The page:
Having helped with vet checks at past ADGA National Shows, I know that health certificates can be a HUGE source of frustration and stress for goat owners upon arrival. If you EXPLICITLY follow all Colorado Health Requirements AND make sure that your veterinarian has properly filled out your health certificate, with ALL of the proper statements (especially Scrapie), your animals can be unloaded into their pens quickly.
Vet checks shouldn’t be stressful if you’ve done the work ahead time! Remember, vet checks protect you and your animals. The last thing we want is for our goats to get sick or contract diseases at the show. If everyone brings healthy animals and complies with the rules, we can avoid sickness, disease and death. Your animal will NOT show well if she is sick, so there is no reason to bring a sick animal to the ADGA National Show.
Joan S. Bowen, DVM has 36 years of veterinary experience with goats and is leading a team of 8 experienced veterinarians for the health checks at the 2012 ADGA National Show. I asked her to write a blog going into more specific detail about the health requirements for the National Show. Following these guidelines will help insure the smoothest possible vet check experience:
EVERYTHING YOU NEED TO KNOW ABOUT VET CHECKS FOR THE 2012 ADGA NATIONAL SHOW
Colorado’s import requirements for goats are not very different from those of surrounding states but they are very explicit. All animals entering the state of Colorado must be individually listed on a health certificate (also known as a certificate of veterinary inspection) issued by a licensed and accredited veterinarian. All goats regardless of their age and whether or not they are being shown must have either official scrapie eartags (heaven forbid!) or legible tattoos with corresponding registration papers. Microchips are considered a secondary form of identification, so please make sure that even the very young nursing babies have scrapie tags or tattoos with registration papers. Stamped duplicates do not count as registration papers. We have had a lot of questions from Nigerian breeders – yes, nursing babies have to have ID.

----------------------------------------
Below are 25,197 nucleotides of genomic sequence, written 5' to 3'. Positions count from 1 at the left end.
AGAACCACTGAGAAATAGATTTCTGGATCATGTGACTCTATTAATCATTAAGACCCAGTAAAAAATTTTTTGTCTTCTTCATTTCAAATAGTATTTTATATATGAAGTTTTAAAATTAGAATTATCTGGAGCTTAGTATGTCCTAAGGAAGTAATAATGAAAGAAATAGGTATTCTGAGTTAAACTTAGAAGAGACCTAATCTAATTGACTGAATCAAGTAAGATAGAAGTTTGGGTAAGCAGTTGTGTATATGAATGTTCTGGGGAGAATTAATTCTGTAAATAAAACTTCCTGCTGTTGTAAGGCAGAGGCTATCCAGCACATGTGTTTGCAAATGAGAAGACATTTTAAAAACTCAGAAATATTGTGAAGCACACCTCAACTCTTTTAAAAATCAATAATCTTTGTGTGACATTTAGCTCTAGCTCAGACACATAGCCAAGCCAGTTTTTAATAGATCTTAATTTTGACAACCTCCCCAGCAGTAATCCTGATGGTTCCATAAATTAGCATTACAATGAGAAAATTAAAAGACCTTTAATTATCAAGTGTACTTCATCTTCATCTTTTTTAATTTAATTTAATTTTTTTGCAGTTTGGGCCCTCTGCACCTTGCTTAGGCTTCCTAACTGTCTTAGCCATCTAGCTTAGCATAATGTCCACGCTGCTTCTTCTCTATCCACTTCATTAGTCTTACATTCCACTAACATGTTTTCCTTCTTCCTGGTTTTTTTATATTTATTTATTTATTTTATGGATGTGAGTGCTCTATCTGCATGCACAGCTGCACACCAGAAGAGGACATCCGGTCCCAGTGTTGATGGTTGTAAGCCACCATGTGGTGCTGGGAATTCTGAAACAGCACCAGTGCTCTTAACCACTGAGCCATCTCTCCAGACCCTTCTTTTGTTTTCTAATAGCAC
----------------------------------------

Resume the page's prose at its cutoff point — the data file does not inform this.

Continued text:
Colorado requires that goats entering the state have a permit issued by the Colorado State Veterinarian’s Office. Your veterinarian can obtain the permit after he or she writes your certificate of veterinary inspection. The permit phone number is 303-239-4169 and permits can be obtained 24 hours per day, 7 days per week. The reason that permits are required is to keep track of which animals might be attending a large event, like the ADGA National Show, so that livestock owners can be contacted later if there is a disease outbreak at or following the event.
A Goat with Scrapie
The United States Mandatory Federal Scrapie Eradication Program published its rules in February 2001, but people are often still startled when they see the official rules listed. Colorado has had three different cases of Scrapie diagnosed in goats born in Colorado, so the state must follow the federal rules exactly in order to be consistent with the federal program. Only your veterinarian can make these statements and they must be listed on the health certificate. They cannot be written or typed on a piece of paper and attached to the health certificate. There are three basic parts to the scrapie statement and the purpose is to insure that the animals coming to Colorado haven’t been exposed to Scrapie.
The three parts of the MANDATORY Scrapie statement are:
- The animals listed on the health certificate have not come from a herd in which scrapie has been diagnosed within the past 5 years.
- The animals on the health certificate have not been on a property or premise at which scrapie has been diagnosed within the past 5 years.
- The animals on the health certificate are not from a herd that has been identified as a source or traceback herd for scrapie in the past 5 years.
The reason for the “5 year” comments is that the symptoms of scrapie take a very long time to develop and most of the cases diagnosed in this country have occurred in goats over 5 years of age. Some states lump the three parts into one big sentence while others just say that there has been no scrapie in the herd. However, because Colorado has had cases of scrapie diagnosed in goats, we have to use all three parts.
The website listing the health requirements for bringing goats into Colorado is http://www.colorado.gov/cs/Satellite/Agriculture-Main/CDAG/1251594432594
Please note that if you want to bring your dogs and cats with you to Colorado, they will also need a health certificate. Cats and dogs over 3 months of age must be vaccinated for rabies and you should bring a copy of their rabies certificates with you. [Please Note: The ADGA Rules cites “over 6 months of age” – this is incorrect]. Larimer County is in the midst of a skunk rabies flare and there have been 16 confirmed cases of rabid animals this year. Protect your pets by making sure they are vaccinated for rabies before arrival.
IF YOU HAVE QUESTIONS ABOUT THE HEALTH REQUIREMENTS OR HEALTH CERTIFICATES FOR THE 2012 ADGA NATIONAL SHOW:
Please email joan [at] goatshowdoc [dot] com and she will respond within 24 hours.
If your question is GENERAL and would apply to other goat owners, please feel free to respond in this blog’s comments. Joan will respond within 24 hours to blog comments as well.
Don’t forget: Healthy goats always look and show better than sick goats. Thank you for reading all of this information and good luck at the National Show!